4.5 Central intervention in Major Development (Tasks 8, 9)
A consultation document on mineral monitoring fees, including draft legislation has been prepared and a Business and Regulatory Impact Assessment undertaken, with the support of all key stakeholders. If the Ministers are content, we propose issuing it for consultation in early autumn for a 12 week period. Should the consultation lead to changes to fees, we would seek to integrate it with wider work on the fees regime as a whole, which is now progressing as part of the wider programme of planning reform. Treating applications for surface coal mines as if they major developments would seem unnecessary given the current economic viability of the coal industry. This could be revisited, if and when market picks up. Time-limited consents were viewed by the task force as an opportunity for decision-takers and stakeholders to gain greater clarity about the scale of development. However, Planning legislation and guidance on time limiting conditions for developments were not meant to act in this manner and could ultimately effect a developers ability to gain funding from financial institutions.
4.6 Guidance (Task 10)
Certain aspect to PAN64, in terms of restoration are still valid. Therefore given the work already undertaken by HoPS on financial guarantees and the training being undertaken by SMPG there is no immediate need to revise PAN. The decision not to revise the PAN is all the more valid when the industry, in the short to medium term is unlikely to see any growth. Again, this decision could be reviewed if that situation altered.
The newly implemented system of inspection and compliance monitoring and community liaison meetings is addressing a perceived lack of transparency and knowledge vacuum for local communities. Local Authorities are now providing details of regular monitoring and restoration liabilities that is being undertaken for the Scottish Ministers and this information is now made available on the Scottish Government’s website.
4.7 Financial guarantee landscape (Tasks 10, 11)
HoPS have reconvened their Bonds Working Group in order to prepare a detailed supplementary “Good Practice Paper” to their existing “Position Statement on the Operation of Financial Mechanisms to Secure Decommissioning, Restoration and Aftercare of Development Sites”. It is anticipated this paper will be published by the end of 2016.
4.8 Engagement (Task 10)
Wider work is on-going to examine and make proposals on improving engagement in the planning system for inclusion in the planning review White Paper. A specific focus on minerals applications would not be appropriate at this time.
Action: Hugh and Phil to set up a meeting between Russel and the Chief Planner.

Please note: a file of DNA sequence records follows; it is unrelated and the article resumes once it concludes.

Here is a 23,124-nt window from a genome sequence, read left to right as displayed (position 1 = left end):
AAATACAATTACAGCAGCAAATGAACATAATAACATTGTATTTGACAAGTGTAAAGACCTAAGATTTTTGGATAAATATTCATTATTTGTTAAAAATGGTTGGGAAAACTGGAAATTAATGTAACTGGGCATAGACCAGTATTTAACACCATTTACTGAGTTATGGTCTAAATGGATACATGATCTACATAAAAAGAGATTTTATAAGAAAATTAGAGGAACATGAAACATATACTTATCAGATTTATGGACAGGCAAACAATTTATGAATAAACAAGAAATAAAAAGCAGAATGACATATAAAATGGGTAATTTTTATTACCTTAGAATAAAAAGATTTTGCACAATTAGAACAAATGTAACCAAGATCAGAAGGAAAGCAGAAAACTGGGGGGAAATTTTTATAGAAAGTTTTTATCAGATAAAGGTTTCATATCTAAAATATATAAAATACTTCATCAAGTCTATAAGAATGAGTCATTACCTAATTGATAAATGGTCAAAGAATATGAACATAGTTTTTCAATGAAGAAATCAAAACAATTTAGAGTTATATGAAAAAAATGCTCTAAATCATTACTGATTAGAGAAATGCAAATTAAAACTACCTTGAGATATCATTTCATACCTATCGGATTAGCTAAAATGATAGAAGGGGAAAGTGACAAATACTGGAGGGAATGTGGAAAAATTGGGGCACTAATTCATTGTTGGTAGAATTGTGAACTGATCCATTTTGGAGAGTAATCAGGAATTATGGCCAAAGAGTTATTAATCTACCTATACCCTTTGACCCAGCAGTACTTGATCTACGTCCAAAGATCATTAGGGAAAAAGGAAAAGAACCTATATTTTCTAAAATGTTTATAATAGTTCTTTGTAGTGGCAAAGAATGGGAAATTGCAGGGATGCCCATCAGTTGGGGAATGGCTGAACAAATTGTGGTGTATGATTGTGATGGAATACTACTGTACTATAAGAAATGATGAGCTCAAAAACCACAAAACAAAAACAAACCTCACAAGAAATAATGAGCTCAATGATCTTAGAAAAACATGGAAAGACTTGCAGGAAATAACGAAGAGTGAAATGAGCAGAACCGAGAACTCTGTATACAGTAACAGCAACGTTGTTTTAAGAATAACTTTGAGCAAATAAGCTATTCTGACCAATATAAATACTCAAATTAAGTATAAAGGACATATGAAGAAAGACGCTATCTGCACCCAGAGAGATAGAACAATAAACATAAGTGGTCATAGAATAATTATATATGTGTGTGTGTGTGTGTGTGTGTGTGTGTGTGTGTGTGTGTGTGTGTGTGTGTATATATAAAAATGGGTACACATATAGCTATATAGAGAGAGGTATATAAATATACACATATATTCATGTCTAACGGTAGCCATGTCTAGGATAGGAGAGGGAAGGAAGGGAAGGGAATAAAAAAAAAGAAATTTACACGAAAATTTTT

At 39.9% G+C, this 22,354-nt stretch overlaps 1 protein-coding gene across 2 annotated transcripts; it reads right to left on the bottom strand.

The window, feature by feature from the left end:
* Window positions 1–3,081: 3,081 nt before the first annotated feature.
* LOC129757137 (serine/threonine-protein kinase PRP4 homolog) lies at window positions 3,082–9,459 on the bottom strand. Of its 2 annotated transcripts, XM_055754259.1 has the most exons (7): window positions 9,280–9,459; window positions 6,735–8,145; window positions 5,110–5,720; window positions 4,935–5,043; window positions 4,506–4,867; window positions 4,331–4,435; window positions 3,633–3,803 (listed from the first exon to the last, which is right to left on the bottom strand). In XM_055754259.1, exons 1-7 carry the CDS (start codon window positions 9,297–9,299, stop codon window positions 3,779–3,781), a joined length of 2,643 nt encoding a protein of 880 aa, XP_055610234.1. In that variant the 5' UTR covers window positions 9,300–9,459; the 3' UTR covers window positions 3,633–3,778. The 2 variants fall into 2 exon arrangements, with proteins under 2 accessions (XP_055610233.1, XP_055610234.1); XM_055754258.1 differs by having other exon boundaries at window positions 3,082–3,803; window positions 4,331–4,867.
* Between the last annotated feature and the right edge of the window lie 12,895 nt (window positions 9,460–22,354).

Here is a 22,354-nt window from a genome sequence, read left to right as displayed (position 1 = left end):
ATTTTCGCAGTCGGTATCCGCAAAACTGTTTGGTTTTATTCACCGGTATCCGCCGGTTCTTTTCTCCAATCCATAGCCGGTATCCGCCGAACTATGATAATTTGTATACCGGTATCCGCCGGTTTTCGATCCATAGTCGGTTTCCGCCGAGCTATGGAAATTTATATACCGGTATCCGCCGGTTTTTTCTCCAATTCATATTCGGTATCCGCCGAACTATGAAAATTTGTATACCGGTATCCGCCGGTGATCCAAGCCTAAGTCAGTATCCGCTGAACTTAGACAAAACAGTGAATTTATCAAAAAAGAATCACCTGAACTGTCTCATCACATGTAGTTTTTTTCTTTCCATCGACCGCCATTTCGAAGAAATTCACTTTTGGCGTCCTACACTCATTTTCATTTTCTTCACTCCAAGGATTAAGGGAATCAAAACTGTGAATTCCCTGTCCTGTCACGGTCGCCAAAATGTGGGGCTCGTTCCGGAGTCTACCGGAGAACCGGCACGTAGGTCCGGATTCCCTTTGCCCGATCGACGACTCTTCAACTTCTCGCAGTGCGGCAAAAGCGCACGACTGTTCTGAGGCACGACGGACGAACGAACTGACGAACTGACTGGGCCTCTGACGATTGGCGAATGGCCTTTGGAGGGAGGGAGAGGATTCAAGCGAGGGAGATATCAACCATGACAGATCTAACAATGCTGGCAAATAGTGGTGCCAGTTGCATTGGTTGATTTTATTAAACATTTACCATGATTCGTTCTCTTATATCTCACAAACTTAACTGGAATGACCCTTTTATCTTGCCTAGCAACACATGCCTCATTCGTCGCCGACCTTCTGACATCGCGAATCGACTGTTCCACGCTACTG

5. Council updates
Council officials provided updates on the restoration status of sites within their areas. Mines Restoration Limited – it was reported that Robin was still working on a comprehensive review of all sites and liabilities.
Scottish Government – George reported that he had received correspondence (email) from the EU intimating that they had closed the file on the SPA infringement case based on the implementation of the package of measures proposed.
Quarterly reporting on coal site compliance inspection visits – It was agreed that local authorities would complete a revised version of the template compiled by Hugh and Phil on a quarterly basis using Microsoft Excel.
Action: Hugh and Phil to send Excel template to local authorities.
6. Outstanding planning permissions
Gordon reported that South Lanarkshire had a single application for the renewal of Glentaggart East which was anticipated to be presented to committee during late June. David advised that within East Ayrshire the position was as follows:-
- Carsgailoch – application withdrawn
- Dalgig – would be presented to committee at the end of June.
- Braehead – further information was requested of and awaited from the applicant.
- House of Water – legal agreements progressing, but still to be concluded.
- Duncanziemere - legal agreements progressing but still to be concluded.
7. Community Benefit
Recommendation 29 from the final report of the Opencast Coal Task Force suggested that a single approach to governance of community benefit generation should be explored. It was agreed that the form of community benefit should not be limited to just financial contributions and that works in kind including restoration works to assist with orphaned surface mines should also be recognised.
8. Date of next meeting
Russel suggested that the next and final meeting of the Working Group should be held in late summer / early autumn once various workstreams had been concluded to an appropriate point.